6. Medical causation is often multi-factorial. Harrington v. John A. Russell Corp., Opinion No. 29-10WC (August 30, 2010). The fact that personal stressors may play some part in causing the psychological portion of a “physical-mental” claim to develop is not dispositive unless the medical evidence clearly establishes them to be the superseding cause of the resulting injury. See Jackson v. True Temper Corp., 151 Vt. 592, 597 (1989). That was not the case here.
7. I conclude that Claimant’s evidence amply demonstrates the necessary causal link between her physical injury and her psychological symptoms so as to render treatment for the latter compensable.
8. Claimant has submitted a request under 21 V.S.A. §678 for costs totaling $954.14 and attorney fees totaling $13,168.00, in accordance with Workers’ Compensation Rule 10.1210. An award of costs to a prevailing claimant is mandatory under the statute, and therefore these costs are awarded.
9. As for attorney fees, these lie within the Commissioner’s discretion. The proper exercise of that discretion is complicated here by the fact that three of the four claims to be litigated were settled by way of Defendant’s offer of judgment, which it made literally as the formal hearing was commencing. Awarding fees in such circumstances requires consideration of three competing interests. First, there is a public interest against forcing an injured worker to incur substantial legal fees in pursuing a valid claim only to have the employer settle “on the courthouse steps.” There is an equally strong interest, however, in encouraging litigants to settle disputed claims whenever it becomes appropriate to do so. Last, I must acknowledge the Department’s important interest, given its scarce judicial resources, in minimizing satellite litigation over attorney fees. R.M. v. E.F. Wall & Associates, Inc., Opinion No. 37-05WC (July 20, 2005).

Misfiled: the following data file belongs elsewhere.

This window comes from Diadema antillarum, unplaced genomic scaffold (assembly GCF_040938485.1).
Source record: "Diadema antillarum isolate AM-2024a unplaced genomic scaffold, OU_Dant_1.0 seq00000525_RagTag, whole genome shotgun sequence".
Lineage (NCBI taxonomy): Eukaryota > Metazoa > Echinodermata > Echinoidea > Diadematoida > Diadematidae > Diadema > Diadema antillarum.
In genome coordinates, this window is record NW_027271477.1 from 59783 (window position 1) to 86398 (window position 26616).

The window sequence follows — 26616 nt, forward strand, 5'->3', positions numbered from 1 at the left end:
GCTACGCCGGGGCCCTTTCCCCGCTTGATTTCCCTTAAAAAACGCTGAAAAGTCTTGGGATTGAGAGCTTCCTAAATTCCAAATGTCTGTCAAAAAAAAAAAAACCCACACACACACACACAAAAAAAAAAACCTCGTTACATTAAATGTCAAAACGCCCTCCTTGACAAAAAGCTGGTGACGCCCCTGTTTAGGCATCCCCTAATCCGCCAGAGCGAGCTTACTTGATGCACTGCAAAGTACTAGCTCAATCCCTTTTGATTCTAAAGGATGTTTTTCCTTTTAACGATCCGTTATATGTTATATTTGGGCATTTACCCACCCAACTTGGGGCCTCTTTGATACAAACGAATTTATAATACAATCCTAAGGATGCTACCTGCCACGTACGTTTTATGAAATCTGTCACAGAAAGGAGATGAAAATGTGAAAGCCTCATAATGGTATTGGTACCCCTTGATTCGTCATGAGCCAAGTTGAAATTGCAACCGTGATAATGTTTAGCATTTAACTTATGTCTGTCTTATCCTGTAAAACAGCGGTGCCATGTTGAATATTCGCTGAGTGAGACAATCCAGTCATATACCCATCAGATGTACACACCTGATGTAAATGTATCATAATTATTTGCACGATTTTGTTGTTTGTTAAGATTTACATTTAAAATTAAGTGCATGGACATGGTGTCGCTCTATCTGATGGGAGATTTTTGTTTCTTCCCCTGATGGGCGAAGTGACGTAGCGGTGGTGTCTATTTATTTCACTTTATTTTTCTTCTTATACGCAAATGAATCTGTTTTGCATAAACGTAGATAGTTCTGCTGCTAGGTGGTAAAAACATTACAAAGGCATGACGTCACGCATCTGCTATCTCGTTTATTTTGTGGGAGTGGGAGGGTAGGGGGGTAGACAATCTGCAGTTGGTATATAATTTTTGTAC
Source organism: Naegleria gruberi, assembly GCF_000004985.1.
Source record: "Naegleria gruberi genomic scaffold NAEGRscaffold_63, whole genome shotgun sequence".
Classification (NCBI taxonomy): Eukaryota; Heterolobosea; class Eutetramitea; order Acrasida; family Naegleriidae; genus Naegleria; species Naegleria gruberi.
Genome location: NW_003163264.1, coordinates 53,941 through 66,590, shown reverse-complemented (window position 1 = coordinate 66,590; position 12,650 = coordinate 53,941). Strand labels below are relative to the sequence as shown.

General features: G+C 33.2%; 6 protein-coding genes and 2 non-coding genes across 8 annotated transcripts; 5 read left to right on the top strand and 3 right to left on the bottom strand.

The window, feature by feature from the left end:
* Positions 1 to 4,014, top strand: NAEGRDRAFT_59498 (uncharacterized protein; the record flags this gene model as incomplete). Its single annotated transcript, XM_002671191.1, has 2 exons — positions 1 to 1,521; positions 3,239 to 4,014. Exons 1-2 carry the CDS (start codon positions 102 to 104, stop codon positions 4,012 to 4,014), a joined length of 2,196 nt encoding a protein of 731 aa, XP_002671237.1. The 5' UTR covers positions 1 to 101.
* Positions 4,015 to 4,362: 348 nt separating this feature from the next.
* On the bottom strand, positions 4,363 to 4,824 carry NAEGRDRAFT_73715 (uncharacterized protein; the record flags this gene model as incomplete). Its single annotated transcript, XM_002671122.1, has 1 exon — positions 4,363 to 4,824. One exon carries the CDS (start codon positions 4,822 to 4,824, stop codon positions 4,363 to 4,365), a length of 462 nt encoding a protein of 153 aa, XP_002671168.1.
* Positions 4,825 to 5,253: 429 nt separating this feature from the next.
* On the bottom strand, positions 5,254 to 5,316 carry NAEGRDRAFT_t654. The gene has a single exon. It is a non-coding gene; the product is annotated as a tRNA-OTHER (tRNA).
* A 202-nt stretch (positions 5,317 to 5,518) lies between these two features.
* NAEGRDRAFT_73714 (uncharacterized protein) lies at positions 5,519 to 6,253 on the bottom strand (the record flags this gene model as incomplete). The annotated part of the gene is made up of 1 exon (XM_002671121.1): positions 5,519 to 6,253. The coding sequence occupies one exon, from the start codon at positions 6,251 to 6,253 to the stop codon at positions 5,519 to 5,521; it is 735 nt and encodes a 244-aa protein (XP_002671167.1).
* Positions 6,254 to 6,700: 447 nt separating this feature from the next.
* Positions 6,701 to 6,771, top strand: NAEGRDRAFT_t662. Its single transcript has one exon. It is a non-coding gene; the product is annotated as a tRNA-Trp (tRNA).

10. To balance the competing interests here, I have considered not only the extent to which each party’s litigation posture was reasonably based, but also whether Defendant’s decision to settle was timely presented given the evidence available to it. I also have considered the small number of attorney hours billed that were directly attributable to the settled claims. I conclude that it is appropriate to deduct $500.00 from the total requested.
11. As for the remaining fees, Defendant has requested additional time to consider whether to challenge their reasonableness. Defendant shall have two weeks from the date of this decision within which to do so.
Based on the foregoing findings of fact and conclusions of law, Defendant is hereby ORDERED to pay:
1. Medical benefits covering all reasonable and necessary medical and/or psychological services and supplies causally related to treatment of Claimant’s compensable psychological injury, in accordance with 21 V.S.A. §640; and
2. Costs totaling $954.14 and attorney fees in an amount to be determined in accordance with 21 V.S.A. §678 and Conclusion of Law Nos. 9 and 10 above.
DATED at Montpelier, Vermont this 17th day of November 2011.
Anne M. Noonan
Within 30 days after copies of this opinion have been mailed, either party may appeal questions of fact or mixed questions of law and fact to a superior court or questions of law to the Vermont Supreme Court. 21 V.S.A. §§670, 672.